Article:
Boom! And from a tiny spec came an ever-expanding explosion of energy and matter. So began time and space, where we find ourselves hurtling along to who knows where? Maybe John Coltrane knew, maybe he didn’t, but I’m certain he asked the question.
He was a man of his time who pushed forward and shaped the world around him. Mankind officially reached the moon two years after his death, one suspects J. C. had been there and beyond a few years before.
On the subject of time, listen to him on Blue Train through to Giant Steps. Even though it is furious playing, often at fast tempos, often lots of semi-quavers, it sounds relaxed. He fits it all in like he has all the time in the world. I love his sense of time.
Blue Train was an easy recording to get into as a teenager. Like most blue note records it had a great cover, a photo of him looking thoughtful and serious. Apt, because even though this music is catchy, soulful and exciting, it is sophisticated and serious. I suspect J. C. wasn’t particularly concerned about looking hip, but always played ultra hip. Here he is leading his band and sounding in control. Flawless bop language executed by someone who was always going to be looking to learn more, leading to a tidal wave of ideas that would gain mass and momentum as it flowed through his life.
The searching raw longing for answers in his sound is almost painful how it taps into your own human condition of wondering what it’s all about. On this session there are the beginnings of the harmonic concepts that would lead on to the incredible Giant Steps. Even though this stuff swings, it isn’t toe tapping frivolous music. It is disciplined and serious, and I imagine that is how he was in his life.
Giving up Heroin hard-core style he went on a spiritual path of exploration in his life and consequently in his music. His music sounds like who he was, an unstoppable force in the universe. There can be a sad lonely desperation in looking for answers and I hope he found peace at times. He sounds like he did here and there, like on the sublime composition Naima. But there is an overwhelming feeling of searching in the massive body of work he did in his short life.
No matter how intellectual the content of his music, which was extreme to say the least, it always had the human element that touches your soul. Just as he searched for spiritual answers he searched for musical ones, I think for him the two were combined. Taking the modal thing into unchartered territory, gleaning information from other philosophies and music, African, Indian, western classical, you could spend a lifetime trying to understand trying any one of the many periods he went through. And towards the end of his life, proper other worldly music, sounding like it came from outer space. Maybe that’s the point, it did, it does. He did, we do.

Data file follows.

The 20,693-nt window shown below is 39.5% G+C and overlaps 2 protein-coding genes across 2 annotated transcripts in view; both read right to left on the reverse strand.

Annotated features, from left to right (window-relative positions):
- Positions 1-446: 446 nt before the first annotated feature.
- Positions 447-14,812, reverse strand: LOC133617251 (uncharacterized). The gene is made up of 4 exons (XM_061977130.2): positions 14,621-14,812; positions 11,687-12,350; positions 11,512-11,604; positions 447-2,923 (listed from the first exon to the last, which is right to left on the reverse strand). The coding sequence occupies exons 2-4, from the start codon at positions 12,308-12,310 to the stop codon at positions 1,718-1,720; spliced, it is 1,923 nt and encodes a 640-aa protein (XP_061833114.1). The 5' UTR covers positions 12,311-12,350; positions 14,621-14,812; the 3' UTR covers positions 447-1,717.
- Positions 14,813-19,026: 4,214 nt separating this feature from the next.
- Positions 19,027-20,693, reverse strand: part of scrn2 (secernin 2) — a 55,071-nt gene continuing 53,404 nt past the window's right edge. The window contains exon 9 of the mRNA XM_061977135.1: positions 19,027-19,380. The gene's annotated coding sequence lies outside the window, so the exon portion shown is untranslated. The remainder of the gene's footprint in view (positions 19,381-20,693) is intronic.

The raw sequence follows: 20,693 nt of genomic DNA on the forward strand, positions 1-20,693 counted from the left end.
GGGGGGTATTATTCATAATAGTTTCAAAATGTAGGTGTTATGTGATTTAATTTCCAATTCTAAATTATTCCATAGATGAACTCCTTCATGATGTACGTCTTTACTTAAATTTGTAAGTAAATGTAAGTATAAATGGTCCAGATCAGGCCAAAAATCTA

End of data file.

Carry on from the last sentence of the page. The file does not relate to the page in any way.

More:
Like a mystic or a shaman he gave the world something we can learn from but maybe never truly understand. The great saxophonist John O’Gallagher told me he is analysing some of J. C.’s later work with surprising results, possibly making sense out of what could seem like chaos. Exciting to think he still hasn’t given up all his secrets.
One could become despondent to think we can never know enough, never have all the answers. But maybe the looking for answers is the point, and being ok with that is the way to find peace. The question is the answer, or something! We can all learn from this. Getting a bit of an understanding of that and how I view spirituality and faith has been a big part of my journey to better mental and physical health. But again any definite answers are, and I think always will be, elusive.
Maybe I could look for it at the St John Coltrane Church in San Francisco. It would be hard to imagine a better place to look.
Our interview with Chris Bowden can be found here